A Letter from detained Melbourne refugees to The Honourable Daniel Andrews, Premier of Victoria


To The Honourable Daniel Andrews, Premier of Victoria Level 1/1 Treasury Place East Melbourne VICTORIA 3002


May 1, 2021

Dear Premier We sincerely hope that you are recovering well from your injuries and that you will return to your role as Premier in strength. Premier, this is not the first time you have been contacted about our struggles. We know many of the good people of Victoria have written to you. This is the first time, however, that we have written to you directly.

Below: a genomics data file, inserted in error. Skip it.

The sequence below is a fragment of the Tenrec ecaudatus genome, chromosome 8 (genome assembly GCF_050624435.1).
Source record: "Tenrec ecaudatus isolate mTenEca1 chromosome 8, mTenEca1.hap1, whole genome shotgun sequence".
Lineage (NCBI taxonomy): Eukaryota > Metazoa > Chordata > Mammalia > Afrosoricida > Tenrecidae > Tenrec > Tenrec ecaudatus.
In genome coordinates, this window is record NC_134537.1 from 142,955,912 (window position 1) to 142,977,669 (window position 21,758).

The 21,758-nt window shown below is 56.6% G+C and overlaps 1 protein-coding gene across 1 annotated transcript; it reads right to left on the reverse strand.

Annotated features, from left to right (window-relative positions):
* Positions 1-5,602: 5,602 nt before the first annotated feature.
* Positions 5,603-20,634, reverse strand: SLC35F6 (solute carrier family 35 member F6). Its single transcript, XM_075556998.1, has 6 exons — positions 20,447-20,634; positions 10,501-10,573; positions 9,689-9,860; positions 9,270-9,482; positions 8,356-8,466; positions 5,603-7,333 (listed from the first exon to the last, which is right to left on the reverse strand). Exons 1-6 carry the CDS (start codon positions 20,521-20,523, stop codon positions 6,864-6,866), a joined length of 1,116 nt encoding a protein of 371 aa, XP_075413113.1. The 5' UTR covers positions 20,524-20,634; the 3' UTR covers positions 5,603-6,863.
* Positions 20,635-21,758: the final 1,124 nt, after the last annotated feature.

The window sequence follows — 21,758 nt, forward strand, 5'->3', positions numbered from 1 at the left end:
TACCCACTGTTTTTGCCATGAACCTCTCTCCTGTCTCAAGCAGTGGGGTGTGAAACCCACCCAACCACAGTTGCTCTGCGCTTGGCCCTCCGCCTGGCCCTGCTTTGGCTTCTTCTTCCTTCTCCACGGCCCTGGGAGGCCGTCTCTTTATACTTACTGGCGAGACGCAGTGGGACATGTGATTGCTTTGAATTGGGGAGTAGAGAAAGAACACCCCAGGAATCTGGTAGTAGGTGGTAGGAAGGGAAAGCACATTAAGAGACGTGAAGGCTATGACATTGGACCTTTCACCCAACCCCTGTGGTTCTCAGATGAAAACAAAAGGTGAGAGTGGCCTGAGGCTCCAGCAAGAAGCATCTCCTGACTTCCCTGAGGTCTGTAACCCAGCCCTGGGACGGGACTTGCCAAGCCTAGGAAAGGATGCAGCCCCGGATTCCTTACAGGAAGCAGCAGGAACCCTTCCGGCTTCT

We were encouraged to read that the Queensland government announced extra support for asylum seekers and refugees yesterday, our friends are very much in need of help so the announcement was good for us to hear. In saying that we would like to honour you for your strong support of refugees, we have seen that and it has also been a great encouragement to us. Premier, we believe you understand the battle we are in. We are sure you understand that we have been incarcerated for eight years now, around six years offshore and two years in Australia since being evacuated here for urgent medical care. We are not naive, we have had a very long time to research the issues surrounding our incarceration. We are intelligent men and women and have of course searched desperately, over the many years, for answers to every question you could imagine in order to try and make sense of what has happened to us. We understand that we arrived in Australia at a time when the politics of this very beautiful nation took an ugly turn. Premier we know that we are trapped in a political game and that we have little power to end it. We know we are victims of politics. When we left our homes, when we boarded boats, when we disembarked here and asked for asylum we did no wrong. We are sure you know that. The Australian Parliament website said then as it does today - that we should not, as asylum seekers, be punished for the type of transport we are forced to use. We asked asylum from Australia because we believed it would be a place of safety for us. We believed that a nation that had signed the Refugee Convention would honour our request for a refuge in accordance with International law. Senator Kim Carr supported us in Senate Estimates in November 2013 when he asked Liberal government officials to confirm that our request for asylum was legal and that we had committed no crime. For eight years we have had no opportunity to advance our lives. Eight years we have not been allowed any kind of meaningful activity. Eight years we have had no opportunity to build a career, marry, have families, reunite with our loved ones or enjoy freedom or safety. In Manus we saw a friend murdered. We also saw a friend die from a neglected infection. There have been many deaths. In Nauru we also witnessed terrible deaths. Friends set themselves on fire. A mother begged for treatment for her son for months. When he died she sat beside the refrigerated truck his body was kept in crying and begging for him to be buried by their family in Australia. Suicide attempts were so common in Manus and Nauru that guards were ordered to carry Hoffman knives at all times so they could cut down people trying to hang themselves. We have all seen so much blood and sadness, including our children, that we sometimes fear that we will never recover from these terrible days. We are shadows of the people we were when we arrived. Approximately one third of the people who arrived in Christmas Island were sent to Australia - they are no different from us. Approximately one third was sent to Manus and the other third to Nauru. We were randomly divided. Why are we still suffering? People from the same boats as us are prospering in Australia now. They have businesses and families - they were so lucky to escape the hellish life we had offshore. Some of our friends are still trapped offshore. Since December last year almost half of us were released into the community with work rights. They were randomly chosen too. There is no difference between us and them. Why are we still trapped behind fences and surrounded by guards and cameras? Why are we not free? How much more do the people of Australia think we can handle? We are the walking dead. We go to sleep hoping we will not wake up in the morning because every single day feels like a year to us. Many of us cannot eat more than one meal a day because we do nothing. We sit for most of the day. There is nothing to do. We are adults and they offer us Bingo for an activity, that is how little they respect our condition. We have little conversation now, we have said everything to each other. We do not think we can last much longer, the tiniest piece of bad news is devastating to us because we have become so fragile. We need freedom. We need to recover. We need to walk in the sun and breathe fresh air. We need to start living again. Premier please help us. We do not know what you can do for us but we must ask. We are suffering and this feels like the end game. We hope you can hear us. We hope Australians can hear us too and understand that it is time for us to be allowed to heal. Thank you for your valuable time. The signatures below are a portion of our number. As you would know it is difficult for us to print and distribute a letter such as this to every refugee held in Melbourne detention, we are in different locations - every one of us needs freedom though. We know you understand that. We are trying to post the original letter to you but it is hard for some of us to access a printer and also to post it. The following images are scanned copies of those originals.













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